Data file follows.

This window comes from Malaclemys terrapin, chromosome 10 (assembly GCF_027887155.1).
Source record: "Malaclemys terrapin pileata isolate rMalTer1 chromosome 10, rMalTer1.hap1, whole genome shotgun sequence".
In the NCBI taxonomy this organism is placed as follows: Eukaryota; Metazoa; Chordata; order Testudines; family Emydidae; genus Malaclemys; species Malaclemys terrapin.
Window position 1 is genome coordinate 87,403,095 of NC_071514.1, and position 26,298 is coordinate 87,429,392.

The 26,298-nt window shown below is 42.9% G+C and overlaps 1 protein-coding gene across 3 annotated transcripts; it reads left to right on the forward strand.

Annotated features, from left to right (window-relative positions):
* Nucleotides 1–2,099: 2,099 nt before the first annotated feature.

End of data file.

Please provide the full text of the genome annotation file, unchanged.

This window comes from Malaclemys terrapin, chromosome 10 (assembly GCF_027887155.1).
Source record: "Malaclemys terrapin pileata isolate rMalTer1 chromosome 10, rMalTer1.hap1, whole genome shotgun sequence".
In the NCBI taxonomy this organism is placed as follows: Eukaryota; Metazoa; Chordata; order Testudines; family Emydidae; genus Malaclemys; species Malaclemys terrapin.
Window position 1 is genome coordinate 87,403,095 of NC_071514.1, and position 26,298 is coordinate 87,429,392.

The 26,298-nt window shown below is 42.9% G+C and overlaps 1 protein-coding gene across 3 annotated transcripts; it reads left to right on the forward strand.

Annotated features, from left to right (window-relative positions):
* Nucleotides 1–2,099: 2,099 nt before the first annotated feature.